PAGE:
In a slight but not complete departure from Dominican themes this week, we explore the delights of food in the movies.
There are some movies one should never go to see on an empty stomach. The first time that I learned this lesson was over 15 years ago when I went to see ‘Dim Sum’ (Wayne Wang, 1984) set in San Francisco’s Chinese community, with many detailed scenes of food preparation, presentation and consumption. ‘Dim Sum’ is the name given to scrumptious Chinese appetisers like prawn dumplings. My most vivid memory of it is stepping out of the cinema, tummy growling, and setting out to find the nearest open Chinese restaurant.
I don’t think anyone has managed to better the most lavish treat, ‘Babette’s Feast’ (Gabriel Axel, 1987). Based on the novella by Danish author Isak Dinesen who is perhaps most famous for writing ‘Out of Africa’, this is an unusual tale and an extraordinary cinematic feat. Set in a bleak and remote community in Jutland, it tells the tale of a French woman, Babette, who has fled the French revolution and works as a housekeeper for two pious spinster sisters. Her only contact with her homeland is through writing letters to a friend in Paris. Her friend sends her lottery tickets, and one day Babette discovers she has won a large prize. She then sets out to cook an incredible feast to show her gratitude to her employers, with the most exquisite and expensive ingredients that she has to order from afar. The movie shows this in great detail, and manages to rivet even the most skeptical viewer.
Some years later came ‘Like Water for Chocolate’ (Alfonso Arau, 1992) and on the menu in this film is Mexican haute-cuisine. There is not an enchilada in sight! Between outrageous frolics, high drama and Latin passion, the family sit down to eat succulent feasts rich in exotic ingredients. The novel by Laura Esquivel actually has a recipe at the head of each chapter.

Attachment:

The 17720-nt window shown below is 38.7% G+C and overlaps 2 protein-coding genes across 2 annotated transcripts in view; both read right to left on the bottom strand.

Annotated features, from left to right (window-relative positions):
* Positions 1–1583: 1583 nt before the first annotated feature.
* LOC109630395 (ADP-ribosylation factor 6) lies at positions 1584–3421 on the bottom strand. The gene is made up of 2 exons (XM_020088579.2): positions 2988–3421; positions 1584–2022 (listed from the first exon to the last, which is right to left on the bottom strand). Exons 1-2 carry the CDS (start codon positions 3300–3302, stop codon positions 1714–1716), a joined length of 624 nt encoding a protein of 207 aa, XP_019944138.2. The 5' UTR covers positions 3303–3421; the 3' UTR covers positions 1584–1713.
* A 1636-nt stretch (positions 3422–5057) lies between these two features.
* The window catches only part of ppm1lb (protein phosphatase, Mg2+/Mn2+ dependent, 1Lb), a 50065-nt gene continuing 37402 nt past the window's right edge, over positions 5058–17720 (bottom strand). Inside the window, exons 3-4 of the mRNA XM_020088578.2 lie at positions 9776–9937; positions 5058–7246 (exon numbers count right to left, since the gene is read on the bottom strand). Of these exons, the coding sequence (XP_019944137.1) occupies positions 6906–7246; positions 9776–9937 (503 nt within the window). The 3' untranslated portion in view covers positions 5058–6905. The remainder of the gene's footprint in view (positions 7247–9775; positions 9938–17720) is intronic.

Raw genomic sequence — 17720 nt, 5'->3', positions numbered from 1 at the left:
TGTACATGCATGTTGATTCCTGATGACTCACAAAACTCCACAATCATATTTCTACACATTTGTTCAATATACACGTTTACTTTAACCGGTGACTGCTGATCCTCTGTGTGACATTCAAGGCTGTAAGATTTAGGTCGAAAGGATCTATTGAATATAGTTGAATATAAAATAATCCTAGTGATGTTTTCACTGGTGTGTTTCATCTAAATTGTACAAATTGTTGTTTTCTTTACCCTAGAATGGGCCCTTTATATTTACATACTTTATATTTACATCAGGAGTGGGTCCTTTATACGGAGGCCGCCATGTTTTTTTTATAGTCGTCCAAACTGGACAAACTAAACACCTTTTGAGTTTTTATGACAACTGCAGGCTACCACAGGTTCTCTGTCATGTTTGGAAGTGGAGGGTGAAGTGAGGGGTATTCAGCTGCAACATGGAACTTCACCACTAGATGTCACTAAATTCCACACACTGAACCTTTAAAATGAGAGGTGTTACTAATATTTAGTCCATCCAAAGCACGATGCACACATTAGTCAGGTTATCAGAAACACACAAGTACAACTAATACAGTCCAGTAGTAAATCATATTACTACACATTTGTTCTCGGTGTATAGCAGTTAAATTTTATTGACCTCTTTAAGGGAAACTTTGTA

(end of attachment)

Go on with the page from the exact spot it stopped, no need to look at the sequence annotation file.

More Chinese culinary celluloid delights came in the 1990s with films such as ‘Eat Drink Man Woman’ (1994) and ‘The Wedding Banquet’ (1993), both by Taiwanese director Ang Lee who went on to make mainstream hits like ‘Sense and Sensibility’, ‘The Ice Storm’ and ‘Crouching Tiger, Hidden Dragon’.
We also have films with food scenes memorable for their ability to turn your stomach, like the eating of sheep eyes in Indiana Jones, or that scene in Monty Python’s the ‘Meaning of Life’. Mondongo anyone?
So to return to matters Dominican in my parting shot, what would a film featuring Dominican food consist of? A family saga where four generations banter and bicker over a steaming sancocho? A road movie where the main characters eat their way up the Autopista Duarte? A childish farce packed with jokes about the effects of beans? Or a romantic comedy with an unforgettable risqué scene in a Pica Pollo restaurant? As always, I welcome more suggestions…
Step aside KFC, here comes the Dominican version of deep fried chicken. You will find this humble dish in every small town and city in the Dominican Republic, and it is the meal of choice after a night of party and beers.
- 12 chicken drumsticks
- Juice of 2 limes
- 3 sprigs of parsley
- 1 small red onion, halved
- 4 cups of frying oil
- 1 clove of garlic, crushed
- 1 cup of all-purpose wheat flour
- Boil the chicken in a deep pot, adding the onion, lime juice, parsley, a tablespoon of salt and garlic to the water.
- When the chicken is tender but firm remove from the heat.
- Take the chicken out of the water and reserve the chicken (you can skim the fat that rises after the broth cools and use it for another dish).
- Mix 1 teaspoon of salt, 1/2 teaspoon of oregano, and 1/2 teaspoon of pepper with the flour.
- In a small frying pot heat the oil over medium heat.
- Cover the drumsticks with the flour, shake off excess.
- Deep-fry the drumsticks no more than two at a time until they turn golden brown. Drain excess oil on a paper towel.
- Serve with tostones and ketchup.